The book itself is a delight – chunky and square, full of bright and enchanting pictures of beautiful peg people, and inspiringly straightforward and gorgeously illustrated tutorials. But I think my favourite part is the very last chapter, entitled Tell Me a Story.
Here we are shown how to create peg characters to bring some of our best-loved fairy tales to life. There is a witch, a helpful woodsman, and I expect you can guess who these little pegs are…
[Photo is Margaret Bloom’s own, shared with her permission.]
Very relevant to this lovely section of the book are a few sentences from the introduction, conveying an idea that is close to my heart.
“A distinctive aspect of Waldorf peg doll design is the custom of leaving the faces of dolls unpainted. The idea behind this is to offer children an opportunity to project features and emotions onto the dolls. This, in turn, may create further possibility for imaginative and emotional development” (Bloom, 2012:p10).
Most of the dolls featured in the book do in fact have faces but they are minimal and neutral, ready to reflect whatever is being imagined around them. This results in a wonderful open-endedness in the stories told to and by children using these beautiful creations, and I think it is a huge part of their magic.
I have the very good fortune to be in possession of four Margaret Bloom original peg dolls and even though I am between homes at the moment and have very little in the way of ‘stuff’ with me, these made it into one of my boxes of essential small things because they are so loved by young visitors. I thought I might share one of my favourite of the stories that have I have seen played out by these dolls.
The Nest Angels
A bluebird lay awake in her nest because it was a bit small for her and she couldn’t quite get comfortable. A nearby owl hooted loudly over and over again.
“This is hopeless,” she said to herself. “I’ll never be able to get to sleep!”
The stars shone very brightly, as they sometimes do. But when they began to shine even more brightly than the moon, the bluebird sat up in her nest. Something strange was happening.
Two stars came closer and closer to her nest and that was when the bluebird saw that they were not stars at all, but angels.
“We’ve come to show you your new nest,” they said. “It’s bigger and much more comfy than this little one.”
The bluebird was very pleased that the nest angels had come because she knew it would be much easier to sleep in a nest that was the right size. But she was also a bit sad, because the small nest had once been the perfect size and it had been her home for as long as she could remember.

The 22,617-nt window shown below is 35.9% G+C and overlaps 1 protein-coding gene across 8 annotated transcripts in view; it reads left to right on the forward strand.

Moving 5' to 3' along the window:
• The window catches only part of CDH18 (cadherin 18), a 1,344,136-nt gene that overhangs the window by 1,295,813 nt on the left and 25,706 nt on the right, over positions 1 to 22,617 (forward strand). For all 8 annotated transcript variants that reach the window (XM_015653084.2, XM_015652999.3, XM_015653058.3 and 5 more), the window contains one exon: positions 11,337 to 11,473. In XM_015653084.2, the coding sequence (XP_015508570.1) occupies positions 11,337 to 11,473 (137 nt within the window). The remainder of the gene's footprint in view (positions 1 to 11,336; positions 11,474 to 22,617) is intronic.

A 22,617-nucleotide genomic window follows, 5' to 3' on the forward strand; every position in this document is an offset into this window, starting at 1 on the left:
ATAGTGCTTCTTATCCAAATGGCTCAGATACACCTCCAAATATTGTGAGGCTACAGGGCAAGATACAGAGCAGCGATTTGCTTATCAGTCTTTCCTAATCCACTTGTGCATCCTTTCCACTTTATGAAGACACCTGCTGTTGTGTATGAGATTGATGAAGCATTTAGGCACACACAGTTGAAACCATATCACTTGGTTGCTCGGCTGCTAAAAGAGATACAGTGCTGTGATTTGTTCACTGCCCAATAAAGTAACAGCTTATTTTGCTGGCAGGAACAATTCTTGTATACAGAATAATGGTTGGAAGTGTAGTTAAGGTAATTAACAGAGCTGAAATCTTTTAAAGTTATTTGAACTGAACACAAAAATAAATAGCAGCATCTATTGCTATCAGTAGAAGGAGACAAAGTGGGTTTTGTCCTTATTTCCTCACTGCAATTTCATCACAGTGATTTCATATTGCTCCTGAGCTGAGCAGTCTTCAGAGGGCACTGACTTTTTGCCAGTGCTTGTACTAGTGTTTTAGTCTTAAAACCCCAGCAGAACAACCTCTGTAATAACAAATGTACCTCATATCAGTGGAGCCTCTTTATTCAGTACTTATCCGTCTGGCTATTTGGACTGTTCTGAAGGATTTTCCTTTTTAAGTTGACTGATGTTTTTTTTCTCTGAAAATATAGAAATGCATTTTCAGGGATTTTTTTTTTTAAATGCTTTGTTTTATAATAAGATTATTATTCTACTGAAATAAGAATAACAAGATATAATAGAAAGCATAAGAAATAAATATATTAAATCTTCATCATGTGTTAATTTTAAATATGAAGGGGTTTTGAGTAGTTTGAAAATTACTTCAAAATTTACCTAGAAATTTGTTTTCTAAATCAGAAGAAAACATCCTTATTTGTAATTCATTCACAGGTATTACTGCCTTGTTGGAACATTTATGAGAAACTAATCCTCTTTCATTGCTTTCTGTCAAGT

The angels introduced her to the new owner of the little nest, a small forget-me-not fairy.
The fairy tested the nest shyly. Then she snuggled in. The angels sang a nest-warming song and the forget-me-not fairy began to look so cosy and sleepy that the bluebird couldn’t help singing along too.
When the fairy was asleep, the bluebird flew with the angels to a nearby tree where a bigger nest was waiting.
It didn’t feel much like home at first, but the angels sang another nest-warming song and the bluebird fluffed up her feathers and hopped in. Before long she began to feel it was the snuggest place she had ever known.
At last the owl became silent, but the moon was still shining as the bluebird fell asleep, safe in her new nest.
If you would like to follow Making Peg Dolls along its tour around the blogging world, here is the schedule:
February 5th: The Magic Onions
February 6th: The Toymaker
February 7th: Clean
February 8th: Anna Branford (hooray!)
February 11th: Red Bird Crafts
February 12th: Art is a Way
February 13th: Softearth’s World
February 14th: Chocolate Eyes
February 15th: Rhythm and Rhyme
February 18th: Wild Faerie Caps
February 19th: Sacred Dirt
In the meantime, Making Peg Dolls is available on Amazon here. If you are in the USA you can find it at Barnes & Noble here. But if you live a little bit closer to me, in Victoria, Australia, then to my great pride and delight you will soon find it in one of my favourite shops in all the world – Epoche.